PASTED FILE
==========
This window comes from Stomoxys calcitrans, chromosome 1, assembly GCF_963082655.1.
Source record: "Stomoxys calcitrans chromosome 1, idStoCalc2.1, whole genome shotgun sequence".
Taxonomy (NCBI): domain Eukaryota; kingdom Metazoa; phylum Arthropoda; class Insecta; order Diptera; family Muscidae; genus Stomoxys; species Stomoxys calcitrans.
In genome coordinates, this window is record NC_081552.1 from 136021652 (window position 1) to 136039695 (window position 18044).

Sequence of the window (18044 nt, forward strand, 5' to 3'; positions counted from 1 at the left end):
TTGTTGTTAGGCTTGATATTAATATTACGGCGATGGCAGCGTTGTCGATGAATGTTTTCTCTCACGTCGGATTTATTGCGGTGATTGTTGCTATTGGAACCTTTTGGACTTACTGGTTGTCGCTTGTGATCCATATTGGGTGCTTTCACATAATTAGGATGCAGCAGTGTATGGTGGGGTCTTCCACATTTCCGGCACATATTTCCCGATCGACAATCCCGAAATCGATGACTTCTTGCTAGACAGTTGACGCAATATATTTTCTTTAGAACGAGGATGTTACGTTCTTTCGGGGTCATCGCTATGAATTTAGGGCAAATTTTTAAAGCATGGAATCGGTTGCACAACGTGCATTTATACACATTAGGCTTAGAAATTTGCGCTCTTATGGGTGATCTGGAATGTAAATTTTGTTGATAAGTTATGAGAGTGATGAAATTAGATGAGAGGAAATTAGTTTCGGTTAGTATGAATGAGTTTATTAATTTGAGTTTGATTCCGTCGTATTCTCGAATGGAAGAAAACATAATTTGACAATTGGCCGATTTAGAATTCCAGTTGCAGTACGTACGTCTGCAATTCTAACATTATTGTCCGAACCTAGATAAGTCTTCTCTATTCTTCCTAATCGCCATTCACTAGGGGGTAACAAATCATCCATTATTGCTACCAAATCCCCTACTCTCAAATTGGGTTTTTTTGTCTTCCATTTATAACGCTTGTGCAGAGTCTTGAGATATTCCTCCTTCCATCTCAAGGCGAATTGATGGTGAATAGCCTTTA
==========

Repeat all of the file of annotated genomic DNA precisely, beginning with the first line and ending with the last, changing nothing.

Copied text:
This window comes from Stomoxys calcitrans, chromosome 1, assembly GCF_963082655.1.
Source record: "Stomoxys calcitrans chromosome 1, idStoCalc2.1, whole genome shotgun sequence".
Taxonomy (NCBI): domain Eukaryota; kingdom Metazoa; phylum Arthropoda; class Insecta; order Diptera; family Muscidae; genus Stomoxys; species Stomoxys calcitrans.
In genome coordinates, this window is record NC_081552.1 from 136021652 (window position 1) to 136039695 (window position 18044).

Sequence of the window (18044 nt, forward strand, 5' to 3'; positions counted from 1 at the left end):
TTGTTGTTAGGCTTGATATTAATATTACGGCGATGGCAGCGTTGTCGATGAATGTTTTCTCTCACGTCGGATTTATTGCGGTGATTGTTGCTATTGGAACCTTTTGGACTTACTGGTTGTCGCTTGTGATCCATATTGGGTGCTTTCACATAATTAGGATGCAGCAGTGTATGGTGGGGTCTTCCACATTTCCGGCACATATTTCCCGATCGACAATCCCGAAATCGATGACTTCTTGCTAGACAGTTGACGCAATATATTTTCTTTAGAACGAGGATGTTACGTTCTTTCGGGGTCATCGCTATGAATTTAGGGCAAATTTTTAAAGCATGGAATCGGTTGCACAACGTGCATTTATACACATTAGGCTTAGAAATTTGCGCTCTTATGGGTGATCTGGAATGTAAATTTTGTTGATAAGTTATGAGAGTGATGAAATTAGATGAGAGGAAATTAGTTTCGGTTAGTATGAATGAGTTTATTAATTTGAGTTTGATTCCGTCGTATTCTCGAATGGAAGAAAACATAATTTGACAATTGGCCGATTTAGAATTCCAGTTGCAGTACGTACGTCTGCAATTCTAACATTATTGTCCGAACCTAGATAAGTCTTCTCTATTCTTCCTAATCGCCATTCACTAGGGGGTAACAAATCATCCATTATTGCTACCAAATCCCCTACTCTCAAATTGGGTTTTTTTGTCTTCCATTTATAACGCTTGTGCAGAGTCTTGAGATATTCCTCCTTCCATCTCAAGGCGAATTGATGGTGAATAGCCTTTA